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My mother died two years ago.  While we had been estranged for many years, it saddened me to hear that her health had deteriorated, and that she had become a shell of the formidable person she once was. I found out about her death through my beloved uncle, her brother, and it was after the fact.  By the time he was alerted, by her son (his nephew), she had been dead for several months. Believing her remains were en route from Florida to New York for a traditional funeral, he inquired innocently,  “What about the funeral arrangements?” It was then that he was shocked and horrified to learn that she had been cremated  I say “shocked and horrified” because my mother and her brother are Greek Orthodox. Cremation is not sanctioned by the Greek church, and frankly is a big no-no.  What’s more, my mother abhorred cremation.  Years earlier, she had been dismayed and shocked herself when one of her best friends was cremated.  “Not for me,” she said, soon purchasing graves at Pinelawn Memorial Park on Long Island, New York.

My uncle 92 years of age, at the time, was heartbroken at not getting the chance to say goodbye to his sister, and only remaining sibling. He said it left a hole in his heart. And things were about to get worse. I called the Florida direct disposer, a repugnant and disrespectful title for one who lays the dead to rest. Their website alone made my stomach turn. “Why pay funeral home prices for direct cremation services?” it asks. Those commercial words suggesting a cheap alternative to a real funeral were not consistent with the dignified (sometimes haughty) woman who hewed to tradition and ceremony, and could more than afford the traditional funeral she believed in. I called and spoke to the proprietor, telling her that I am a funeral director (she is not) in New York. I explained that in New York we get everyone on board before such an irreversible act can occur. She told me in strident tones that she had not needed my permission. I also called the Medical Examiner’s office in the county in which my mother had died. They told me she had been found in her bed with a pillow mostly covering her face, having been dead for days. Her son had obviously not bothered to check in with his 86- year- old dementia-addled mother.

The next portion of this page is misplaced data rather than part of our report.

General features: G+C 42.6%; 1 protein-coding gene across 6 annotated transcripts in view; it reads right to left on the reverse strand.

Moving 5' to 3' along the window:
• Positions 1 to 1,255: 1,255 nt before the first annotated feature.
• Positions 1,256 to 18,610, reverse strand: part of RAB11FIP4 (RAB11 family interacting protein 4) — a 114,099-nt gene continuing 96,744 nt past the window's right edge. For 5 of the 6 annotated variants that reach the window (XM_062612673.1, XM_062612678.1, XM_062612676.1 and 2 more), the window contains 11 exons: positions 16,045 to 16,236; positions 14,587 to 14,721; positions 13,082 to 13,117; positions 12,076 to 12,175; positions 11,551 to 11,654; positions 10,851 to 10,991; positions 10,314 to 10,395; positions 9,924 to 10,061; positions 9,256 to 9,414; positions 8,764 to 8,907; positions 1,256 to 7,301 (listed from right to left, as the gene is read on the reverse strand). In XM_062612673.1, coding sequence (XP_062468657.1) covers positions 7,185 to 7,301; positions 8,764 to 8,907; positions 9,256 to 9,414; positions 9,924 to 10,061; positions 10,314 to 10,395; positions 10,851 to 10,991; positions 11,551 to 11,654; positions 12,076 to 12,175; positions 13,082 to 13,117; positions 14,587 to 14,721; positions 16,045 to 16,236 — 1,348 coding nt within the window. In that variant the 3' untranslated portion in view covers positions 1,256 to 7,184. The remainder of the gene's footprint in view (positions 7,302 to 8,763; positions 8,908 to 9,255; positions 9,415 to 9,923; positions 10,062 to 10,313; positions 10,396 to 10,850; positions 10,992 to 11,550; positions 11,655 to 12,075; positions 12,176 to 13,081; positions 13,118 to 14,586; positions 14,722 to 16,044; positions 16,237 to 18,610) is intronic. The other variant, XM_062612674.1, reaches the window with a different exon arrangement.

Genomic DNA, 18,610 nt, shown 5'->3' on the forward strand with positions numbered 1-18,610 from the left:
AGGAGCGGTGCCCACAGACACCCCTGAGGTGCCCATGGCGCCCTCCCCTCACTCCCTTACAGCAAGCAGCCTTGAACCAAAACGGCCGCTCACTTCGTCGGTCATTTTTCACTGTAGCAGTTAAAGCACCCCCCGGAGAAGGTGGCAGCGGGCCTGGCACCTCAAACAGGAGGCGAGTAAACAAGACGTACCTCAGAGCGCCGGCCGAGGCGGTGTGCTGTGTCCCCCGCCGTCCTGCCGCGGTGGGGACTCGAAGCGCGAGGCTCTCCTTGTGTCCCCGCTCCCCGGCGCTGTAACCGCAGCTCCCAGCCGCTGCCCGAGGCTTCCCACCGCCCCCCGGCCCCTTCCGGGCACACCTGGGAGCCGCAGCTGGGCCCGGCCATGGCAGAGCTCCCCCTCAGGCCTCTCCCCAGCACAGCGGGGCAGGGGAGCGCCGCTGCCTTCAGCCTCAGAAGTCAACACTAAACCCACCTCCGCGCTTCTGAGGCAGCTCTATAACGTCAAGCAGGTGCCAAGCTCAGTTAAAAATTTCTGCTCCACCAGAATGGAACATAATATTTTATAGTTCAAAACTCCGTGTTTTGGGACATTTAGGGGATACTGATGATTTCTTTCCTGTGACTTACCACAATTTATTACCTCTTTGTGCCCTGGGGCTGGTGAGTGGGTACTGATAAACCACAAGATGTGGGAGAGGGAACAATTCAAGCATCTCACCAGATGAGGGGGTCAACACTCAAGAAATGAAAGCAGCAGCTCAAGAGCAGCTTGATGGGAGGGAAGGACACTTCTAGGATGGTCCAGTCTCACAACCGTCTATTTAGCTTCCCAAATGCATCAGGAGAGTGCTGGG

My family and I had so many unsettling questions after learning that her son had plundered her considerable financial means for his own personal use, while turning to the cheapest mode of final disposition. It was also about that time that we found out he, the perennial ne’er-do-well son, was a convicted criminal who had done time in a federal prison. We  insisted he bury those cremains; it was the very least he could do.While he lied to us and evaded our requests for the burial of the cremains, we prevailed. But the worst was yet to come. I expressed my concerns to the cemetery about our doubts that my mother’s cremains were actually being buried, and not just some Florida sand going into the grave. I appealed to the cemetery administrator Brendan J. Hickey to let me examine the cremains in advance, as a professional courtesy, so that I could then reassure my uncle. He turned a  deaf ear to my pleas.The morning we buried my mother’s cremains in her grave at Pinelawn Memorial Park, there was nothing “park-like” about the chaotic scene. My uncle, cousins and I watched in horror as backhoes circled (the gravediggers kept apologizing to me, explaining that they were only following Hickey’s orders) and cruel words were hurled at us by my mother’s son and his wife. Throughout the thousands of interments I have been a part of I have never witnessed such a scene.The most shocking moment was when two Suffolk County police officers, summoned by Hickey, approached me. While I conducted myself with the utmost dignity and restraint, as I do at all funeral services, the police were told that Hickey “expected trouble.”